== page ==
Intractable Epilepsy: What Are the Options?

December 6, 2016

After failed drug interventions, surgeries, & alternative therapies, is there a point at which to stop additional treatments for intractable epilepsy?

The last portion of the Annual Course on intractable epilepsy at this year’s American Epilepsy Society Annual Meeting was based on the case of a man who had failed multiple previous surgeries.

Dr. Elaine Wyllie, Professor of Neurology at the Cleveland Clinic Lerner School of Medicine, began by reviewing the risk factors for failure of epilepsy surgery:

• Long duration of epilepsy

• Non-lesional MRI

• Resection limitations due to “eloquent” cortex

• Bilateral abnormalities on MRI or PET

• Multifocal or poorly localized EEG abnormalities

She discussed choosing surgery, even when these risk factors were present, and emphasized that the traditional definition of surgical success-complete obliteration of seizures-may not always be the goal. Instead, surgical amelioration may be more appropriate in people with intractable epilepsy, with the objectives of reducing seizure burden, improving quality of life, and (in children) optimizing neurologic development.

Children may be particularly likely to benefit from epilepsy surgery, according to Dr. Wyllie. She discussed the results of a study of 18 children with bilateral epileptic foci who underwent surgery for palliation.1 At a median follow-up of 1.4 years, 44% had no seizures (on medications) and 17% had more than 50% reduction in seizure frequency.

Dr. Dana Ekstein, Head of the Epilepsy Center at the Hadassah Medical Center in Israel, discussed the use of botanicals (herbs) in epilepsy. She indicated that complementary medicine in general and botanical use specifically is common in people with epilepsy, not only for seizure control but also for comorbidities and antiepileptic drug (AED) side effects, such as depression, anxiety, and memory impairment. Therefore, clinicians should inquire about botanicals, as patients are quite likely taking them.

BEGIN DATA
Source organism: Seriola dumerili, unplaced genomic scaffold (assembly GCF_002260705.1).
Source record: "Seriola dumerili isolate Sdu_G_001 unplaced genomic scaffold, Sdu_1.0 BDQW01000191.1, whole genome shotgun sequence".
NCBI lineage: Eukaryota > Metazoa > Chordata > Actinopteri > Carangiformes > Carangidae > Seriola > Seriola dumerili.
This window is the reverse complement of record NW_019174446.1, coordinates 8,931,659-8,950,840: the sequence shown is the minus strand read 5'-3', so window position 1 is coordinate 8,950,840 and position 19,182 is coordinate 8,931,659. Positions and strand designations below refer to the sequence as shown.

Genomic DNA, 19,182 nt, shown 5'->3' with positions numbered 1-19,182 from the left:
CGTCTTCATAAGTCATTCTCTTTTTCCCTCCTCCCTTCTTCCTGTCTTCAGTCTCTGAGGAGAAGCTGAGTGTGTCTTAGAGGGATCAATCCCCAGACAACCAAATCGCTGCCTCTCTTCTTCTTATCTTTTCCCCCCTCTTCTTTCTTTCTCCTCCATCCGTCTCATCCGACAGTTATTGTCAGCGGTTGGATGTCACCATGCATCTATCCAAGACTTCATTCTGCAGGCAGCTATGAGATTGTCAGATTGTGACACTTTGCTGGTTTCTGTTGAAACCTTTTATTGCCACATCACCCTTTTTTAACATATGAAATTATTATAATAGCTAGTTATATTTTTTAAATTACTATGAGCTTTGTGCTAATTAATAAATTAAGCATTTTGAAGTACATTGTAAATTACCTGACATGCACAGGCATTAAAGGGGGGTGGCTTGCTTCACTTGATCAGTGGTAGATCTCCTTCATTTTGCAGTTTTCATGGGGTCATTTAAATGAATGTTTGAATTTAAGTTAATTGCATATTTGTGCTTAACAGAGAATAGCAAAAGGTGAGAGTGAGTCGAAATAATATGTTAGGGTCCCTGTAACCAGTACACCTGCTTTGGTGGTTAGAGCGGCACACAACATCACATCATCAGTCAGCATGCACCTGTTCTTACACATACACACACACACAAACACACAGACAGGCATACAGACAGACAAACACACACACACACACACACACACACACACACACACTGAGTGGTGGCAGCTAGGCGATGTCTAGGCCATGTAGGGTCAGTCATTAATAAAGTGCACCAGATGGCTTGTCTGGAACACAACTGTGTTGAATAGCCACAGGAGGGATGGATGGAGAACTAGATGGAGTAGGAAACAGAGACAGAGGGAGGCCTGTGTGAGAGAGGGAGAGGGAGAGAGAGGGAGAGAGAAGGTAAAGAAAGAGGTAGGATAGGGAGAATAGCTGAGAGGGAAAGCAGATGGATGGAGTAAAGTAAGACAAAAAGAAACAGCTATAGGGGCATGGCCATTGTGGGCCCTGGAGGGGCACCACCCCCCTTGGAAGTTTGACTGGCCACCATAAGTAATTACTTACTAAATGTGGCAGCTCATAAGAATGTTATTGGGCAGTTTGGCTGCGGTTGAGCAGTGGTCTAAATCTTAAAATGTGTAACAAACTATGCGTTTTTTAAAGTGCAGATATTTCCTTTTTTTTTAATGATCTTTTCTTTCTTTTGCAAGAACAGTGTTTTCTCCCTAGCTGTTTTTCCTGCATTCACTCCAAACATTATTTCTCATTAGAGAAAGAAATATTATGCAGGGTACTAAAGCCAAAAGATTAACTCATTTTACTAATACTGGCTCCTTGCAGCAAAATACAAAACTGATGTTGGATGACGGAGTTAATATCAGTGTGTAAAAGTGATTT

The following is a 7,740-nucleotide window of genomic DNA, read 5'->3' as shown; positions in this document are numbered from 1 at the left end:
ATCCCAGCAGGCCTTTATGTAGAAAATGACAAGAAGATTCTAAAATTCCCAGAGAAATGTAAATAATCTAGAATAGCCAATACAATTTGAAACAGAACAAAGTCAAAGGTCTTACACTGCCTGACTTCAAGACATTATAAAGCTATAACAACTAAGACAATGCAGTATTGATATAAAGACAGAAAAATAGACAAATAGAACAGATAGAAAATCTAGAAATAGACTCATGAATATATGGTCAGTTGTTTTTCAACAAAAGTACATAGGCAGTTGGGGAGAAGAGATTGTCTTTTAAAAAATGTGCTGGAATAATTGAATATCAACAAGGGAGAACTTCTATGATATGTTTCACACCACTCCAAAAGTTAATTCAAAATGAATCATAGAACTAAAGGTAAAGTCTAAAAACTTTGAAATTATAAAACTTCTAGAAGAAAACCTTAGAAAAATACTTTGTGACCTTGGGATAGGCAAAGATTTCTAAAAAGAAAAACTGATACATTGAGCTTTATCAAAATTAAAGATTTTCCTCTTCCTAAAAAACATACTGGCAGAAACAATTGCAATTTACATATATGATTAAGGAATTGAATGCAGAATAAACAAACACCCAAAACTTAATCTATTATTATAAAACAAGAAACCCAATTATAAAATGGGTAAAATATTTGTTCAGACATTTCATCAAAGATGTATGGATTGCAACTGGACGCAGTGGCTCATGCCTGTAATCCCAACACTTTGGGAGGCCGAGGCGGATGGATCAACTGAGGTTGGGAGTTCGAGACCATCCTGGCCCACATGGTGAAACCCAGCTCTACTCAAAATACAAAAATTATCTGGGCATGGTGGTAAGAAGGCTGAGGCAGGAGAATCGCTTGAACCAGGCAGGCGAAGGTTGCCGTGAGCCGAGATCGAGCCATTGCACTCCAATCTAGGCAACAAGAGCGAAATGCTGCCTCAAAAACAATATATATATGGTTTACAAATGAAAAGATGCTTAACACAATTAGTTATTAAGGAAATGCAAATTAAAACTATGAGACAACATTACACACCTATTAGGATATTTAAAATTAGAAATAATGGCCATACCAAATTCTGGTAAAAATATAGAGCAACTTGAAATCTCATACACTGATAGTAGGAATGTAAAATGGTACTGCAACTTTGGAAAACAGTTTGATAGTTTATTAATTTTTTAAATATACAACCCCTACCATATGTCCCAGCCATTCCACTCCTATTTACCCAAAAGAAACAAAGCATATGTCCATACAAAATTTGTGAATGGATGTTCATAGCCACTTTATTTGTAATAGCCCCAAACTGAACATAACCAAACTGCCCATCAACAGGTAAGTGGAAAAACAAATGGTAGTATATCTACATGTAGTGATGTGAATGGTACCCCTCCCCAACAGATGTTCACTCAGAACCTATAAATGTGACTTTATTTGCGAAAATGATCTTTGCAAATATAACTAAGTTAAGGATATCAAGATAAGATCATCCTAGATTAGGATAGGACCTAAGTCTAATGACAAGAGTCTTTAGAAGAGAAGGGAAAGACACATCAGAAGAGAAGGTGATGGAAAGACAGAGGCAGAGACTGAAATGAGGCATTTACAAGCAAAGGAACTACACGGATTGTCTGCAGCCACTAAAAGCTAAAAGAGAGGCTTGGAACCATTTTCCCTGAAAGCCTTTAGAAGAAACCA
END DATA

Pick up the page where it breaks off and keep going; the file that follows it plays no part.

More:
Dr. Ekstein cited very recent studies suggesting that cannabidiol (CBD) is effective for seizures. A retrospective study involving children with intractable epilepsy reported that 52% experienced more than 50% reduction in seizure frequency with CBD-enriched cannabis.2 Similarly, CBD was associated with a 39% rate of more than 50% reduction in seizure frequency in an open-label prospective trial of children and young adults with treatment-resistant epilepsy.3 Dr. Ekstein noted that this was similar to the 26%–43% response rates previously reported for 6 of the newer AEDs.

The effectiveness of botanicals has been demonstrated for certain comorbidities, according to Dr. Ekstein:

• St John’s wort: mild to moderate depression

• Kava: generalized anxiety

• Rosenroot: mild depression and fatigue; it also improves attention and mental performance

Side effects and drug interactions of botanicals must be kept in mind. Ephedra, St. John’s wort, ginkgo biloba, caffeine, creatine, star anise, star fruit, and evening primrose have been associated with seizures. A systematic review indicated that CBD is generally well-tolerated in adults. However, the two studies noted above reported substantial adverse event rates: 46% in children treated with CBD-enriched cannabis, including seizure aggravation,2 and 79% in children and young adults receiving CBD.3 In the latter, the rate of serious adverse events was 30% and included 1 patient with sudden unexpected death in epilepsy.